Whether at home, at work or anywhere else, serving Arabic coffee is a very present tradition in Qatar And its neighbors in the Persian Gulf region, to the extent that it is considered a symbol of the “hospitality” of the host country for the 2022 World Cup.
“I didn’t even know there were coffee beans in there. It doesn’t taste like the coffee we know,” said Lanka Pereira, a 29-year-old Sinhalese resident. Qatar There are three.
The yellowish drink, which has the consistency of tea, adds Pereira, has a strong spicy flavor and is “drank almost every day.” “Our Qatari brothers make us take it every day, but I didn’t know how it was made or where it came from,” he admits after a session dedicated to the famous coffee at Embrace. DohaIndependent cultural center.
The entire ritual of consumption is a gateway to the culture of the principality. The origin of coffee goes back at least 600 years, with the introduction of Ethiopian coffee into the region – legend has it that the properties of the beans were discovered by a shepherd from Yemen – and continues to form the drink, from roasted beans. And boiled coffee, in addition to cardamom and saffron.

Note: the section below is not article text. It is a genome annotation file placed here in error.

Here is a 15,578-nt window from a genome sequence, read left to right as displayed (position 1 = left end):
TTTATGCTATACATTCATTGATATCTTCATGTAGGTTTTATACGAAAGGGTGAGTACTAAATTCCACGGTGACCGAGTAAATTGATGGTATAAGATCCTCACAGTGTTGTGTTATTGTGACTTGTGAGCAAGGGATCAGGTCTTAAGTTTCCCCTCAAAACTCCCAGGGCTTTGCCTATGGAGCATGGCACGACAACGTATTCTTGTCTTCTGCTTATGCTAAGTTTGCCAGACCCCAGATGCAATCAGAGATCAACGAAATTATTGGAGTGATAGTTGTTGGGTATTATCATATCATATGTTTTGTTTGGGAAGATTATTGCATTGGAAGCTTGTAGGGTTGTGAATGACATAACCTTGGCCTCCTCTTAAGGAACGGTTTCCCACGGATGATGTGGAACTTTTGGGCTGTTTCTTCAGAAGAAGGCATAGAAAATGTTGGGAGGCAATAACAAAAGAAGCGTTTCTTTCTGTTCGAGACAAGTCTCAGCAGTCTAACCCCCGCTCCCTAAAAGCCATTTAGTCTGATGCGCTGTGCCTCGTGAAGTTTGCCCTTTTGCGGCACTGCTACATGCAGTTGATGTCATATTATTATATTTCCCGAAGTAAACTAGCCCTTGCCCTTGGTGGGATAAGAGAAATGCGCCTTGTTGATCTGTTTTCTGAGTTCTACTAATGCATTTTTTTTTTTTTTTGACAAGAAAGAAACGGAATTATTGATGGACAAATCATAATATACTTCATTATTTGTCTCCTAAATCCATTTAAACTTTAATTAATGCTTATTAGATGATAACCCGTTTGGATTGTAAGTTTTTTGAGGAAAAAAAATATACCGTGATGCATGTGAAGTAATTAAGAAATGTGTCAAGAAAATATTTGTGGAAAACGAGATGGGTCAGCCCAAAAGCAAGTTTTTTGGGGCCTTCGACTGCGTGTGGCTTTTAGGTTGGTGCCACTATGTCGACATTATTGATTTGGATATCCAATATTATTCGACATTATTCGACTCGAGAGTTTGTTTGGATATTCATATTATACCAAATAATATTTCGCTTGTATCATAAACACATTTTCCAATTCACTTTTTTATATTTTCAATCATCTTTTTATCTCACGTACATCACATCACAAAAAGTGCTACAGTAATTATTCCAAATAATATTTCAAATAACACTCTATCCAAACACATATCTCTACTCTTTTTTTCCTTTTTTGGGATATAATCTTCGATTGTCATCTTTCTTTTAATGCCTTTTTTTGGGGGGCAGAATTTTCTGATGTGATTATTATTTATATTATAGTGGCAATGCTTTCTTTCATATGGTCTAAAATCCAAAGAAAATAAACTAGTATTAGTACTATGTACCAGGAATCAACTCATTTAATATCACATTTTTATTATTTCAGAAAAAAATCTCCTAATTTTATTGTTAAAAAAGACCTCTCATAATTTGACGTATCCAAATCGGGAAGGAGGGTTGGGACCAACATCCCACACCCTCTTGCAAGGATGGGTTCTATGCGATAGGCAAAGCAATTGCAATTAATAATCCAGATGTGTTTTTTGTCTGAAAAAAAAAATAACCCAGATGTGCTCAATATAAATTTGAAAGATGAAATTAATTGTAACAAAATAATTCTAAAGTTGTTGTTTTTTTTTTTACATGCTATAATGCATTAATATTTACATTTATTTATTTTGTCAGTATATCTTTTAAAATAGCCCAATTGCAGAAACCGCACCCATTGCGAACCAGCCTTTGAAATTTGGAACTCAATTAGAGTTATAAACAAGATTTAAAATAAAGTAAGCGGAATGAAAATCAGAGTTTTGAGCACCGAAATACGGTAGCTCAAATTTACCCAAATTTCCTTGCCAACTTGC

“Italian coffee is very famous, but did you know that it comes from here, from the Arab world? We are very proud of it, because so many people consume it. Moreover, it is a great way to start a conversation,” explains Shaima Sharif embracing public administration Dohalocated in Doha.
“symbol of generosity”
In the majlis (reception spaces and social centers, especially for men), the head of the family prepares coffee for his guests and serves the drink to the young children.
The guiding principle is that the coffee should be served with the left hand in a traditional coffee machine called a dallah and divided into small cups called a fajan, which should be filled to a quarter of its capacity so that the right hand consumes the drink. Tasting is also accompanied by dates.
The way to communicate that you are already full is to shake the “cup,” instead of communicating out loud. This custom is a legacy from the past when deaf people served in the “Council”, a way to avoid political or military matters from being leaked.
“The symbol of coffee is part of our history. In hundreds of years the country has changed, but the coffee has not,” Sharif said.
In 2015, an initiative of the United Arab Emirates, Saudi Arabia, the Sultanate of Oman and Qatar Making coffee accepted as the intangible cultural heritage of mankind. “Serving Arabic coffee is an important aspect of hospitality in Arab societies and is considered a symbol of generosity,” UNESCO stated at the time.
Visitors drink traditional coffee at the House of Culture embracing Doha in the Qatari capital in September 2022. – Photo: Karim Jaafar/AFP
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